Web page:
Helping couples get pregnant sooner with Mild Ovarian Stimulation (MOS)
“At Demeter Fertility we harness experience and innovation in making babies easier,” Dr David Knight.
Mild Ovarian Stimulation is a new form of IVF specifically designed to make the process of falling pregnant easier and faster, with fewer side effects and less emotional drain than traditional methods.
Dr Knight is the Australia pioneer and recommends the new Mild Ovarian Stimulation approach in IVF treatment for most of his patients. The aim of MOS therapy is to help women get pregnant sooner while minimising side effects.
Because of the nature of this approach there are several advantages.
• Less drugs required, 8-10 days rather than 40 days
• Less side effects
• Less emotional drain
• No blood tests
• Less IVF clinic visits
• Less embryo transfers per baby
• Same number of babies per cycle as a traditional IVF cycle
• Less expensive
MOS is a state-of-the-art procedure providing a safer, less demanding and more cost-effective alternative to conventional IVF where high doses of fertility hormones are applied to generate as many eggs for collection as possible. Unlike traditional IVF where as many eggs are retrieved in the initial treatment phase as possible MOS involves the retrieval of fewer developing eggs but ones of a higher quality. This approach reduces the need for high doses of fertility hormones and in turn decreases potential risks to the patient.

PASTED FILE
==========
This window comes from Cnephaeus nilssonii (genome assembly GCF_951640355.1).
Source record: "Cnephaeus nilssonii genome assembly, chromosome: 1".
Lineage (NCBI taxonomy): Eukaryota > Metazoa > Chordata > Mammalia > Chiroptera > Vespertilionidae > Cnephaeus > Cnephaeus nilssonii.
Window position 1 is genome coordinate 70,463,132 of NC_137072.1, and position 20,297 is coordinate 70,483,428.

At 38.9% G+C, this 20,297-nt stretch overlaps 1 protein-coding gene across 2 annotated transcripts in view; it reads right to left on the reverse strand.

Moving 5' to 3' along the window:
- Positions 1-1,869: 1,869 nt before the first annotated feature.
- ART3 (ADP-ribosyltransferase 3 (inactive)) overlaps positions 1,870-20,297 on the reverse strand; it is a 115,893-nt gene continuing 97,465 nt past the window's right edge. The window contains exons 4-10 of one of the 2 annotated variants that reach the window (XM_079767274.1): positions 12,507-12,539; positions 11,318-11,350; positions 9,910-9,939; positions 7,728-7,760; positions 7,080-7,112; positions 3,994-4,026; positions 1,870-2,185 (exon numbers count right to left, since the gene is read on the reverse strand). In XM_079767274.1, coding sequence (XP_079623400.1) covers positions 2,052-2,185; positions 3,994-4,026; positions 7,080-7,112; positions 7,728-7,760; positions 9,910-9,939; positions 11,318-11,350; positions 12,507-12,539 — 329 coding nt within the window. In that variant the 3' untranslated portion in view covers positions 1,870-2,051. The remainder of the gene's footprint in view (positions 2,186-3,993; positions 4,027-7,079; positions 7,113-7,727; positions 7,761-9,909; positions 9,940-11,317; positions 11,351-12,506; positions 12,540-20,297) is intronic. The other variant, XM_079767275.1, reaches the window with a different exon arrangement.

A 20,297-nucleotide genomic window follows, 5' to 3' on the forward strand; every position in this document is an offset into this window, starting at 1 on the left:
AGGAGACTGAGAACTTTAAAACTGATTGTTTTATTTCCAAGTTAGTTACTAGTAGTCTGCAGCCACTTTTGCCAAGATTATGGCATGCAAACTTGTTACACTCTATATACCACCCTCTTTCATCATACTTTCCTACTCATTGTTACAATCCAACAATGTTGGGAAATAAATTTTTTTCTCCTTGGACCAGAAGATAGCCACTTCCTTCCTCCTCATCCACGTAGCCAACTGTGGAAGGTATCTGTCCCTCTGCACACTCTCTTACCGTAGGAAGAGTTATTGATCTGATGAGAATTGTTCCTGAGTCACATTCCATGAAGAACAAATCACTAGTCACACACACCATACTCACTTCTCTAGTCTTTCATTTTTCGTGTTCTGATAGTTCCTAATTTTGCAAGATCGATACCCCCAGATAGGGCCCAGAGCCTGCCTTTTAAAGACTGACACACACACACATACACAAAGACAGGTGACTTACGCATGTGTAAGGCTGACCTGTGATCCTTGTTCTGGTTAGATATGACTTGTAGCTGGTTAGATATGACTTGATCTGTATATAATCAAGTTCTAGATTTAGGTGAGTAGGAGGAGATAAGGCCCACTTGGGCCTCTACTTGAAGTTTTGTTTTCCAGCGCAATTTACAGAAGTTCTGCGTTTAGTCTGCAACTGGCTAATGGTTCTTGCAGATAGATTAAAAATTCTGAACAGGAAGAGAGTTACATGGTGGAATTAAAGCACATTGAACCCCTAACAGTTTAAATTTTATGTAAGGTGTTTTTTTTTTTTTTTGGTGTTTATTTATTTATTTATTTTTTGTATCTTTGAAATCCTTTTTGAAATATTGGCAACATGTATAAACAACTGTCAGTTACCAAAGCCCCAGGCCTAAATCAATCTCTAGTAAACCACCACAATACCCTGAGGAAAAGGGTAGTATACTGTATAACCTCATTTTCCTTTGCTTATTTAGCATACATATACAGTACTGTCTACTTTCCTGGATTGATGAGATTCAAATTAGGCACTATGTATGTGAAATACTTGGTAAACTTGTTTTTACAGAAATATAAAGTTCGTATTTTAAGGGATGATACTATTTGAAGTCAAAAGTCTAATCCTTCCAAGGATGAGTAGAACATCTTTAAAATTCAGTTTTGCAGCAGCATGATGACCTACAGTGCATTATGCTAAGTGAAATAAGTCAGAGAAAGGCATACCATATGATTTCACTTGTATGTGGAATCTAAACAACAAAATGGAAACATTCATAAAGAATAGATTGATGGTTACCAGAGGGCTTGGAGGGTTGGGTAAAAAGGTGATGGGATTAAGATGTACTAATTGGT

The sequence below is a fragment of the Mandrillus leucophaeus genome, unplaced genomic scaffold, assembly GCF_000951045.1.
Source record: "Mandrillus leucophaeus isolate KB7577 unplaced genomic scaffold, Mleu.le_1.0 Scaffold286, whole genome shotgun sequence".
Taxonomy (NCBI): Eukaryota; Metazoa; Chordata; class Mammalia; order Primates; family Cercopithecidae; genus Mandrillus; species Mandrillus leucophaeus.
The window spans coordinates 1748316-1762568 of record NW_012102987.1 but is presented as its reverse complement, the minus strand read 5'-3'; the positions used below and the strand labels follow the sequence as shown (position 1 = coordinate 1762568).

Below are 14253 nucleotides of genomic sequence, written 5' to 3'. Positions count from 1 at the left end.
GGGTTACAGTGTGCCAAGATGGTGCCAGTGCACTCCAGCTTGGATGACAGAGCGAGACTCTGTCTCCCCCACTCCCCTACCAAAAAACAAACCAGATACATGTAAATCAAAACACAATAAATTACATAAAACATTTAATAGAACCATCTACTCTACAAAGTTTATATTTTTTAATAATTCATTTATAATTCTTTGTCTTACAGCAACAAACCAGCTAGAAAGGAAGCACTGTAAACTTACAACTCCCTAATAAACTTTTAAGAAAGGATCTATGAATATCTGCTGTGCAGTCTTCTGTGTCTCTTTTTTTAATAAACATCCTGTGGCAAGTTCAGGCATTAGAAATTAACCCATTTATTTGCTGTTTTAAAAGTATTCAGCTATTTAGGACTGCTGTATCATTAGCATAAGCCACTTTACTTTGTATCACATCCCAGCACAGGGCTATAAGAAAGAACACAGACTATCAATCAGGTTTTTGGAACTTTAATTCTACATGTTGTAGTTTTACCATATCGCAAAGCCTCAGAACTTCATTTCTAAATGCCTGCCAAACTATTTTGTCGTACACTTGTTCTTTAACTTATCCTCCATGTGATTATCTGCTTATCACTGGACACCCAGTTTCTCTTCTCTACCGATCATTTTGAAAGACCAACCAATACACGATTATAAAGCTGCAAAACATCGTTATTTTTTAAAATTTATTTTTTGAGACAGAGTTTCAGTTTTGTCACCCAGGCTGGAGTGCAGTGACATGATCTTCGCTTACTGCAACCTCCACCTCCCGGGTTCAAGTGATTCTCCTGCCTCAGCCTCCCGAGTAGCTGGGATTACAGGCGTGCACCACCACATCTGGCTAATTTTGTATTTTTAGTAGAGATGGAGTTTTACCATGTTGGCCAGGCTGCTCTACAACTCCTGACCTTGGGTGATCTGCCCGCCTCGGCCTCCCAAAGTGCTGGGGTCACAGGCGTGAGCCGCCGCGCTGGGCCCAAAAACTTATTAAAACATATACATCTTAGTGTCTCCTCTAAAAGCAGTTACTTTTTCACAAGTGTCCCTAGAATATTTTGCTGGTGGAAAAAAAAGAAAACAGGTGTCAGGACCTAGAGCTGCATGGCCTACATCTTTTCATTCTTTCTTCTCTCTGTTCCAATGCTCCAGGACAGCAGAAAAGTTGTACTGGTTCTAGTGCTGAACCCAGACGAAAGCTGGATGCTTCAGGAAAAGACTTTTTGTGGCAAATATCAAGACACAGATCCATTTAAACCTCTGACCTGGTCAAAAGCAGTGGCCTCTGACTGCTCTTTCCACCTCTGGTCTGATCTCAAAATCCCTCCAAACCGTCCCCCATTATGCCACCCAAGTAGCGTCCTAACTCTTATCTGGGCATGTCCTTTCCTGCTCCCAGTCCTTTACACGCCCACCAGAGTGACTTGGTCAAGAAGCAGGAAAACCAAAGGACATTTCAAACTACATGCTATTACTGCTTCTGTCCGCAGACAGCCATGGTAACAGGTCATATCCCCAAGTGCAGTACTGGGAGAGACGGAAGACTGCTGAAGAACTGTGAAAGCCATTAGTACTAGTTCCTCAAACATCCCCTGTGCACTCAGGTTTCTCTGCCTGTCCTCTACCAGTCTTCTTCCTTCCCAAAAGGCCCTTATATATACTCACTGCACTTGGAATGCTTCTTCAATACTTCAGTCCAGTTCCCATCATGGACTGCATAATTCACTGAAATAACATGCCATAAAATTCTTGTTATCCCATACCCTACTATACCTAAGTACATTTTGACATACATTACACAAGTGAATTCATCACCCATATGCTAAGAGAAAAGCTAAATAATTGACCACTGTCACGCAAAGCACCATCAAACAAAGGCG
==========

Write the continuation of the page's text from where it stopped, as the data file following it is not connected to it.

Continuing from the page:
Dr Knight notes that the side-effects and emotional burden associated with hormone treatment and daily blood tests are major reasons that couples drop out of IVF therapy. Mild ovarian stimulation is as effective as traditional IVF but without the same financial, physical and emotional drain.
While both techniques have been associated with similar pregnancy rates (31 percent in mild ovarian stimulation compared with 29 per cent in standard IVF) the essential difference is that MOS takes approximately two weeks less than traditional IVF, is matched to a woman’s menstrual cycle and involves fewer hormone injections and blood tests.
1. Verberg M.F.G. et al. Mild ovarian stimulation for IVF. Human Reproduction Update 2009. 15(1):13-29.
2. Collins J. Mild stimulation for in vitro fertilisation: making progress downward. Human Reproduction Update 2009. 15(1):1-3.